Formlabs‘ technology has been used in the past for medical applications, including anatomic models and COVID-19 test swabs. But recently, the 3D printing double unicorn put its printers to work to help an endangered bird with a life-threatening medical condition. Today, ZooTampa in Florida announced a successful restorative surgery for Crescent, a female Indian Hornbill diagnosed with cancer. The zoo partnered with medical experts at University of South Florida (USF), who used Formlabs technology and biocompatible resin to save Crescent from almost certain death.
The endangered Indian Hornbill is most recognizable for its prominent helmet-like casque, which is a hollow, bright yellow and black growth on the bird’s upper beak. According to Beauty of Birds, the casque doesn’t really serve a purpose, though males will sometimes strike each other’s casques during flight. Crescent developed a tumor on her casque, which zoo medical personnel believed was squamous cell carcinoma. This skin cancer is pretty common amongst humans, but it’s almost always fatal in hornbills, which can normally live for nearly 50 years in captivity.
3D printing has been used in the past to help other hornbills with cancerous growths on their casques, and a Form 2 3D printer was once used to create a prosthetic beak for an Abyssinian ground hornbill. This is the route that the USF Health medical experts went to save Crescent, using Formlabs 3D printers and a new biocompatible resin to get the job done.
Even though the best way to help the large bird was by entirely removing the tumor from her casque, it would be a risky procedure—Crescent’s sinuses would be exposed due to the tumor’s location. So the decision was made to design a custom, 3D printed prosthetic casque, which would allow the hornbill to live a normal life post-op. Additionally, a 3D printed surgical cutting guide was created to help with the procedure.
First, the USF Department of Radiology team turned to the Formlabs Form 3B+ to prepare for the surgery, using CT scans to 3D print a model of the hornbill’s skull, casque, and tumor in order to plan out the procedure. In addition to the model and the prosthetic casque, the team also 3D printed a cutting guide to help during the surgery.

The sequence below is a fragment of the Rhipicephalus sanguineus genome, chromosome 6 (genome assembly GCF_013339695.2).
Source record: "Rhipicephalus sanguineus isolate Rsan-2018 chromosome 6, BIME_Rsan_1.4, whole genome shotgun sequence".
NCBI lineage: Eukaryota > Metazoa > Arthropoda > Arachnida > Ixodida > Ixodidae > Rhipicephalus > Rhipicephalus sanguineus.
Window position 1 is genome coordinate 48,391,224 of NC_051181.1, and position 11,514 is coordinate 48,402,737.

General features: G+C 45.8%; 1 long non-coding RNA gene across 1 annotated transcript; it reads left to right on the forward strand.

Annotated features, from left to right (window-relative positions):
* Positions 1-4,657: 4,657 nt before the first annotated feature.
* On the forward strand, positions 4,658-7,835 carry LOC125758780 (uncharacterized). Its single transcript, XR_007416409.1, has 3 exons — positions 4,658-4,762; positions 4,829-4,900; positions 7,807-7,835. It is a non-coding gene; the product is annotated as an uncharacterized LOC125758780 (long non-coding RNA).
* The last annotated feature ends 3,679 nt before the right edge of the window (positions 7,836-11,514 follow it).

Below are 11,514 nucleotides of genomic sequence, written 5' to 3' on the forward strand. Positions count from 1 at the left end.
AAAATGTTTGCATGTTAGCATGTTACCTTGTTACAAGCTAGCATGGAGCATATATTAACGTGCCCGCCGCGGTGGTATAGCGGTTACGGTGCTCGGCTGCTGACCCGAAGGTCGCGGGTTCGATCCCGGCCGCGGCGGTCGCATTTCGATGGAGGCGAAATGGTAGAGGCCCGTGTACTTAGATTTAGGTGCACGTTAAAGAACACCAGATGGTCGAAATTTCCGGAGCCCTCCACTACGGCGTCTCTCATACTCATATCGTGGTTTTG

Biomedical engineer Jonathan Ford, PhD, led the radiology team, which took into account the tumor location, skull edge, and other important anatomical features from the CT scans while modeling the pieces in rotating 3D images. They made a lot of adjustments during the process to be certain that the surgical guide and prosthetic casque would be a perfect fit for Crescent, and even took pains to align the screw holes of the surgical guide so they could be used again for the prosthetic.
“There is such a gap between human medicine and animal medicine. We take it for granted. For us to be able to help in a small way, working together and making a difference, was definitely worth it. And the ZooTampa animal care teams are amazing,” said Dr. Summer Decker, Vice Chair for Research and Innovation and director of 3D Clinical Applications at USF’s Department of Radiology.
According to Dr. Alex Fox-Alvarez, Assistant Professor of Small Animal Surgery at the University of Florida’s College of Veterinary Medicine, this surgery would have been “much more challenging” without the 3D printed guide and pre-surgical planning. Dr. Kaitlyn McNamara, D.V.M, and UF senior surgical resident, assisted Dr. Fox-Alvarez during the avian surgery.
In order to work as planned, the 3D printed prosthetic casque had to be durable, lightweight, and hard, so the team needed just the right material. In the past, USF Health had used Formlabs’ medical-grade, biocompatible materials for similar applications, and asked the company for help with Crescent’s surgery. Formlabs actually donated a new material, BioMed White Resin, which is still being developed and is not yet commercially available. The biocompatible resin seems to have been the perfect choice.
Once the surgeons removed the tumor, they used dental acrylic to attach the 3D printed prosthetic casque to the top of the bird’s beak. Post-op, Crescent seems to be doing just fine, with no changes to her appetite, behavior, or vocalizations, which is great news.
“Formlabs’ 3D printers and BioMed materials are used to deliver precision healthcare, and clinical literature has shown improved outcomes when patient-specific prosthetics, medical devices, and surgical guides have been used with human patients,” stated Gaurav Manchanda, Director of Medical Market Development at Formlabs. “We’re thrilled that our technology was also able to bring these same benefits to Crescent, who also uncovered a unique, unexpected benefit that warmed the hearts of everyone involved.”
That “unique, unexpected benefit” happened after Crescent began preening shortly after waking up from her surgery. The hornbill’s preen gland secretion is yellow, and the birds spread it onto their longest wing weathers and beak, which gives them their bright hue. It turned out that the Formlabs BioMed White Resin is compatible with these preening oils, which are secreted from glands above the tail. So Crescent’s new 3D printed casque is now the same color as her old one!
(Images courtesy of ZooTampa)
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